Chari Committee Report
The Chari Committee has submitted its report to the central government on the reforms needed in the coal sector. The recommendations include :
- Phased deregulation of coal prices
- Offering of blocks on a competitive bidding basis
- Setting up a separate explorative agency under the coal ministry
- Setting up of a regulatory agency to arbitrate over disputes relating to coal pricing
- Introduction of free mining
- Reduction in coal import duty
- Setting up of new power projects at the coal mine pit head
- Development of lignite fired plants in south and west India
- Improvement of breathing facilities by the surface transport ministry, and
- Steps to ease the linkage problem faced due to inadequate rail infrastructure
Based on the above recommendations, the Central Cabinet has approved the new Integrated Coal Policy (NICP) on February 11, 1997.
Integrated Pest Management
Today Air, Land and Water are alarmingly polluted to the extent that sensitive species around the world are becoming extinct at a rate never experienced before. There are about 60,000 chemicals that have become inextricably associated with us from fabric to food; these ubiquitous pesticides on land and in air and water pose a major threat by affecting all the components of life. The advent of DDT in 1940's revolutionized global agriculture and it was thought that the war with the insects was over once for all. But today the pests have become more resistant and we need more pesticides, for instance in 1995-1996, 1.4 lakh metric tonnes of pesticides required for control of pests of crops. Every year the requirement increases by 20 to 25 per cent.
An ideal pesticide is highly toxic to the concerned insect pest but, harmless to others. The first synthetic broad spectrum insecticides like DDT belonging the organochlorines revolutionized the control of pests especially like mosquitoes and other vectors of mankind. Any progress always involves risk. The wide scale application of these organochlorine compounds, with the then prized characteristics of long term persistence, produced certain damaging side effects not sparing even the humans. Now we have fixed permissible levels for these chemicals in our foods. Despite such regulations, the pesticides levels are going up even in breast milk, not sparing infants too. For instance in Punjab, bottled milk contains 9.5 times more than the permissible amount of DDT and 21 times the allowable limits of various other pesticides. In this regard Rachel Carson, in her pioneering work “The Silent Spring” urges humanity to abandon pesticides and seek ‘The Other Road,’ particularly via biological pest control.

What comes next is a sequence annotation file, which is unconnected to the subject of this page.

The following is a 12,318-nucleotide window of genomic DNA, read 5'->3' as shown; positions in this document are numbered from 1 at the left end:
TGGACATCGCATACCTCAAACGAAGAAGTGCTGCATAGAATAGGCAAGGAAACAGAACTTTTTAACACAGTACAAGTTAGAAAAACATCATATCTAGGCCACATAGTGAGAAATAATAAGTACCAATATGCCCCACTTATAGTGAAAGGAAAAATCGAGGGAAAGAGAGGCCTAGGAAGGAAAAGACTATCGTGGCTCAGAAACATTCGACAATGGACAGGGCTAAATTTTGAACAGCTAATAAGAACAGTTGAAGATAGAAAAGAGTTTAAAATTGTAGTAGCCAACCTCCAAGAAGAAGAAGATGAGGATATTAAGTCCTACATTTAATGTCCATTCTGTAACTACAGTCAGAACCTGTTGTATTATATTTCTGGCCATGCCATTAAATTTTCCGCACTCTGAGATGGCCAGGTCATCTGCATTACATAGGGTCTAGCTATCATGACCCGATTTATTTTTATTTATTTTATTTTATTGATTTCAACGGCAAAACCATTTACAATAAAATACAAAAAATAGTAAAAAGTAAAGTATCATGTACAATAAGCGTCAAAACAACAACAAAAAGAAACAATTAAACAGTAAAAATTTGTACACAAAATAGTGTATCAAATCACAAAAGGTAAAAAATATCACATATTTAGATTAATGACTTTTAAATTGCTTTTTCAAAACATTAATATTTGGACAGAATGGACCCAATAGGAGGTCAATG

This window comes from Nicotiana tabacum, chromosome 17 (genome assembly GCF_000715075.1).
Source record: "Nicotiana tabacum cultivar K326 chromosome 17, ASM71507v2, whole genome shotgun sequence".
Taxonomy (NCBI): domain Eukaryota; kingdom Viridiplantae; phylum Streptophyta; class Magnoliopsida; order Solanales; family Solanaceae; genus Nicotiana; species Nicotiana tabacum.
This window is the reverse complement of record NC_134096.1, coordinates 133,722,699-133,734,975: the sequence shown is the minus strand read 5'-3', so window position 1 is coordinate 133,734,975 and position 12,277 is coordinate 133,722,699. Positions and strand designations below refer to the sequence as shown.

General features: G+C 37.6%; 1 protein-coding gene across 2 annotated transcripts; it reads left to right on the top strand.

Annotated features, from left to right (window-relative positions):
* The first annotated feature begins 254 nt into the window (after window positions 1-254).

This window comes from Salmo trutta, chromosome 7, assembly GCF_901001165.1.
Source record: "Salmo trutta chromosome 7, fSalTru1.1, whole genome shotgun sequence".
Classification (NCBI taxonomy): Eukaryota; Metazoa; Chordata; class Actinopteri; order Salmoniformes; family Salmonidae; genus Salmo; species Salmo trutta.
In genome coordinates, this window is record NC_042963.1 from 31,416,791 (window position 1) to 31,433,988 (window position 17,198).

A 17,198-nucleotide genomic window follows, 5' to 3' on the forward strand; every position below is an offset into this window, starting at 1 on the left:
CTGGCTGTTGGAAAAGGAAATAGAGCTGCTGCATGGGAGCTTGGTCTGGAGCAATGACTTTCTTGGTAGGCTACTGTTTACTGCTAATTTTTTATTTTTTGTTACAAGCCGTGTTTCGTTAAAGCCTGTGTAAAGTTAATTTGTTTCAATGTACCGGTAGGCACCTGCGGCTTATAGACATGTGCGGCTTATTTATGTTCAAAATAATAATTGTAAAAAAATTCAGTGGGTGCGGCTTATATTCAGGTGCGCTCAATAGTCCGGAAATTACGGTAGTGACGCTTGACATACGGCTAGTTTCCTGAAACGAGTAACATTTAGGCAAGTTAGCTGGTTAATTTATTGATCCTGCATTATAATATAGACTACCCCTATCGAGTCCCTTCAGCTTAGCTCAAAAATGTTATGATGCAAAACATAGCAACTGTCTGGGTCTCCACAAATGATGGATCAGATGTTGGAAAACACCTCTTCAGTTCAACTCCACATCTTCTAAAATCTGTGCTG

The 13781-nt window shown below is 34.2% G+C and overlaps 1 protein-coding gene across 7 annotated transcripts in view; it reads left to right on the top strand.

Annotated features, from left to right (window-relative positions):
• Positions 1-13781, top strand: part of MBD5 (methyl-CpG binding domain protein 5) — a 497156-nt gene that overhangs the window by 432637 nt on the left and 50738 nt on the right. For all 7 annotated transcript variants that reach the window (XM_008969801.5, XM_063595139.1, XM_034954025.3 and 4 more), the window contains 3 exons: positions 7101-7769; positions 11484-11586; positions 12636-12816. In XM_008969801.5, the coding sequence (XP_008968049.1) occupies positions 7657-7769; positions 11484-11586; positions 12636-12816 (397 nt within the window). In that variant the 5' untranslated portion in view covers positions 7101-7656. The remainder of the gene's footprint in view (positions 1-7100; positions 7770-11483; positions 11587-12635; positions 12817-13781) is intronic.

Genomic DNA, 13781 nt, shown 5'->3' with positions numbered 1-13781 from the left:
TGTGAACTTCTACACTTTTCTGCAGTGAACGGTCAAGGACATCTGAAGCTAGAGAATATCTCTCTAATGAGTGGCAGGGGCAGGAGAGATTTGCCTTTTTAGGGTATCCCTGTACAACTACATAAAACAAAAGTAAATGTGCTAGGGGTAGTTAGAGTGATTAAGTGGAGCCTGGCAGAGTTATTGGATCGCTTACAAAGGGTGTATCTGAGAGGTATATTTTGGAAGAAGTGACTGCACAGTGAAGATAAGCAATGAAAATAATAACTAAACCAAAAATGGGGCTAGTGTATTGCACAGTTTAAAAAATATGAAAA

History and Definition
Biological pest control is probably as old as agriculture. Chinese cave paintings depict ducks being used to consume pests of crops, a technique still in vogue in China. The first well documented case of biological pest control occurred in 1762, when a mynah bird was taken from India to Mauritius to control locusts. However, the first real landmark in modern biological control was achieved in 1880s, when ladybird beetles were used to control scale insects in citrus plantations in California.
Biological control can be defined as “Reduction in the density of pests by the action of predators, parasites and pathogens.” This is also referred to as ‘natural control’ because it involves interaction between indigenous predators and pests without human intervention. But stretches this definition further as, — the use of natural enemies like parasites, predators, fungi, bacteria, viruses, etc. which are induced to multiply in the field by artificial means and disorientated by human efforts, instead of leaving it to nature. Thus it differs from natural control since some of the processes are expedited by men.
With the advent and application of bio-engineered organisms for pest control, the concept of biological control got redefined as, “—the use of natural and/or modified organisms, genes or gene products to reduce the effect of undesirable organism in favour of desirable organisms such as crops, trees, animals and beneficial insects and micro-organisms.”.
Success of biocontrol programmes primarily depends upon identification, conservation and enhancement of population of natural enemies, which are commonly found along with the pest population in the ago-ecosystems, for example in natural conditions the Cocinelliid predator, Chiloconus pharocyumnus and Menochilus predate on mealybugs, coccid, scale and mite which attack citrus, grapevine and guava. The mealybug is also effectively checked by its natural Cacodenus perppicax, a common predator found in mango trees; indeed each of these predators has the ability to control more than 300 adult bugs and 500 nymphs during larval development.